NTTD passes $500 million global mark

No Time to Die surpassed the $500 million global box office mark this weekend. (UPDATE: The worldwide figure is at an estimated $525.7 million, according to Box Office Mojo.)

Before the COVID-19 pandemic, that would have been cause for mourning after four weeks in theaters worldwide and three weekends in the U.S. Before COVID-19, Bond would have been a candidate for a billion-dollar global box office.

However, in a post-pandemic marketplace, the 25th James Bond film, already ranks as one of the most popular movies in terms of movie theater box office.

No Time to Die passing the $500 million mark was noted in a story by TheWrap.

The highest COVID era box office currently is F9: The Fast Saga at $716.6 million. No Time to Die has yet to be released in China, Australia and New Zealand.

No Time to Die completed principal photography in the fall of 2019, before COVID-19 began to spread across the world. It has been delayed three times because of the pandemic. ‘

Meanwhile, estimates of No Time to Die’s third weekend in the U.S. were released. The Bond film came in No. 3 behind Dune, the major new movie out this weekend, and Halloween Kills. Here’s a tweet from Exhibitor Relations Co.

If No Time to Die passes F9 globally , that will be a sign that James Bond remains very popular. At the same time, a movie can be popular while unprofitable at least during its theatrical release.

No Time to Die had a production cost approaching $300 million. There were additional advertising and marketing expenditures. What’s more, the studios involved (Metro-Goldwyn-Mayer and Universal) only get about half of the box office. In China, it’s only 25 percent.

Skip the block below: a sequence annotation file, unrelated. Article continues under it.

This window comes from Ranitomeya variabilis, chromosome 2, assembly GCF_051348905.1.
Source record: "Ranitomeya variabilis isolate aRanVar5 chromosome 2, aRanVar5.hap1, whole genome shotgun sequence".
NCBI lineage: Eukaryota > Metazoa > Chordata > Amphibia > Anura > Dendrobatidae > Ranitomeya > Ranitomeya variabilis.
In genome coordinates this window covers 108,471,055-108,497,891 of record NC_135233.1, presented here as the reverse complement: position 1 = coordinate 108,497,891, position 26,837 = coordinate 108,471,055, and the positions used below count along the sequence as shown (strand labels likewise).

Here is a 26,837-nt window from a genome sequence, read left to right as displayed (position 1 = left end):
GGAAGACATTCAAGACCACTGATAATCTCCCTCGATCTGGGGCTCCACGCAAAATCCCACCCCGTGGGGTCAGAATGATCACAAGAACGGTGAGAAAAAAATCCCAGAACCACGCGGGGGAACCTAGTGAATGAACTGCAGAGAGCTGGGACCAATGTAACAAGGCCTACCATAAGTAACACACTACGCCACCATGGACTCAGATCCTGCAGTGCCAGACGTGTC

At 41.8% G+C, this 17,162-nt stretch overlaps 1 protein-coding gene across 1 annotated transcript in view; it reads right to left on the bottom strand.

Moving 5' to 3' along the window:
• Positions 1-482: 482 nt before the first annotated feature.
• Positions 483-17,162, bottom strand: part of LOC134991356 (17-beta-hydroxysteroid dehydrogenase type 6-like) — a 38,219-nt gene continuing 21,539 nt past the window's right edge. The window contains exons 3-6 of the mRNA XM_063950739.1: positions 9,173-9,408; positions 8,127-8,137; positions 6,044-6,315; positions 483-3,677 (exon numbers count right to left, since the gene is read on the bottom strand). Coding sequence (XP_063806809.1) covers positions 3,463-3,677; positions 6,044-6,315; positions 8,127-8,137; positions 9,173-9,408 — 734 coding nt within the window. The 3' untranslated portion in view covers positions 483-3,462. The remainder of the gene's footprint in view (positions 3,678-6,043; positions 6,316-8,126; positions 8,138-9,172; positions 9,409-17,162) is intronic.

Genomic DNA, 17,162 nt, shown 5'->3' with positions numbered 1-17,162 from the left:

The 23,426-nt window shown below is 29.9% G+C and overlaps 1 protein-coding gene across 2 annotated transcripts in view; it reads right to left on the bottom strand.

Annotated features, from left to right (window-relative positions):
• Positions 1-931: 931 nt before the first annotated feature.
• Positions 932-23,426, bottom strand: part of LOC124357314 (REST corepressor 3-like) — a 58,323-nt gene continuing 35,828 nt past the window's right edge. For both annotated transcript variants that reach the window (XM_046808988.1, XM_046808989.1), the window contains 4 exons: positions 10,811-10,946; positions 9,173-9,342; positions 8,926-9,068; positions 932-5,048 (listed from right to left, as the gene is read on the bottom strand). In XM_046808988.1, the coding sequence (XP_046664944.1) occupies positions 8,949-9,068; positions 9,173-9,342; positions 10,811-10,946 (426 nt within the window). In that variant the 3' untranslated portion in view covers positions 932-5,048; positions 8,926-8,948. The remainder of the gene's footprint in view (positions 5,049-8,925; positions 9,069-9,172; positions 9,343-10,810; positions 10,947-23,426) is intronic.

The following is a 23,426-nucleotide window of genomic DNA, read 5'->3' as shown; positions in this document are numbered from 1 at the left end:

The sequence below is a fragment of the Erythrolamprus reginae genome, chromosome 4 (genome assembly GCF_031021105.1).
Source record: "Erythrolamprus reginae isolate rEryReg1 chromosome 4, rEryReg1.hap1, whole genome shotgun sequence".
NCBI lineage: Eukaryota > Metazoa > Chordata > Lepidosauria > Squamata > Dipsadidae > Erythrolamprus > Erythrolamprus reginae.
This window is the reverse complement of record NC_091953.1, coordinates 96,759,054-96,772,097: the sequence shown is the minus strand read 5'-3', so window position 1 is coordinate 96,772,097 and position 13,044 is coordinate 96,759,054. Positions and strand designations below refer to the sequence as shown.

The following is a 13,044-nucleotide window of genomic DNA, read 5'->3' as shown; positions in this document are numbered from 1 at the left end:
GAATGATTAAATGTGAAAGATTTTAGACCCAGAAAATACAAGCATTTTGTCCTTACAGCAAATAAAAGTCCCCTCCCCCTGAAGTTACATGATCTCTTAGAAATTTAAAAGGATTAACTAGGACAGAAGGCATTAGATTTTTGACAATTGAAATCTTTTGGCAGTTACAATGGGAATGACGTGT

As ever, we will see.

UPDATE: The U.S. weekend box office estimate is $11.9 million. The final figure will be out on Oct. 25.

NTTD opens in the U.S. with good news, not-so-good news

BOND: Harumpf!

First the good news: No Time to Die is projected to be the No. 1 movie in the U.S. this weekend.

Not-so-good news: The 25th James Bond film’s estimated weekend take (including Thursday night preview showings) is estimated at $56 million, according to Exhibitor Relations Co., which track movie box office data.

That’s behind the U.S. opening of Skyfall ($88.4 million), SPECTRE ($70.4 million), and Quantum of Solace ($67.5 million). In U.S. terms, No Time to Die’s opening is the lowest since 2006’s Casino Royale ($40.8 million), when movie ticket prices were a lot cheaper.

The U.S. results for No Time to Die compare with an international opening of $121 million last week. That, of course, included the U.K., where going to a Bond movie is part of national pride.

Some context: Venom: Let There Be Carnage (a Spider-Man related movie) had an opening of $90 million last weekend.

To be sure: Comparing No Time to Die (released during the midst of a long pandemic) to earlier Bond films is dicey. No Time to Die’s release was delayed three times because of COVID-19.

On the other hand: U.S. audiences are turning out for movies. For whatever reason, in the U.S., Venom trumps Bond. I never thought I’d type that in a sentence.

I suspect Bond 26, whenever that comes out, will be shoved toward the end of the release dates. (joke/sarcasm)

UPDATE: Deadline: Hollywood reports that No Time to Die’s global box office is $313.7 million including this weekend’s U.S. results.

Not surprisingly, the U.K. paced the international results. Here’s the take from Exhibitor Relations Co.

No Time to Die becomes reality this week

No Time to Die teaser poster

After an almost six-year wait, the 25th James Bond film made by Eon Productions becomes a reality this week.

No Time to Die, after many, many hiccups (to put it kindly), will be seen by its first audiences this week.

The official premiere is Sept. 28 in London. There will be other showings in other countries. At long last, Daniel Craig’s Bond farewell will be seen by audiences.

The project was announced on July 24, 2017, with no distributor, no director, and even no star. The only creative crew attached were writers Neal Purvis and Robert Wade.

Daniel Craig, who had starred in the previous four Bond films, finally said on the Aug. 15, 2017 telecast of The Late Show on CBS that he was coming back. Earlier in the day, in radio station interviews, he claimed nothing had been decided.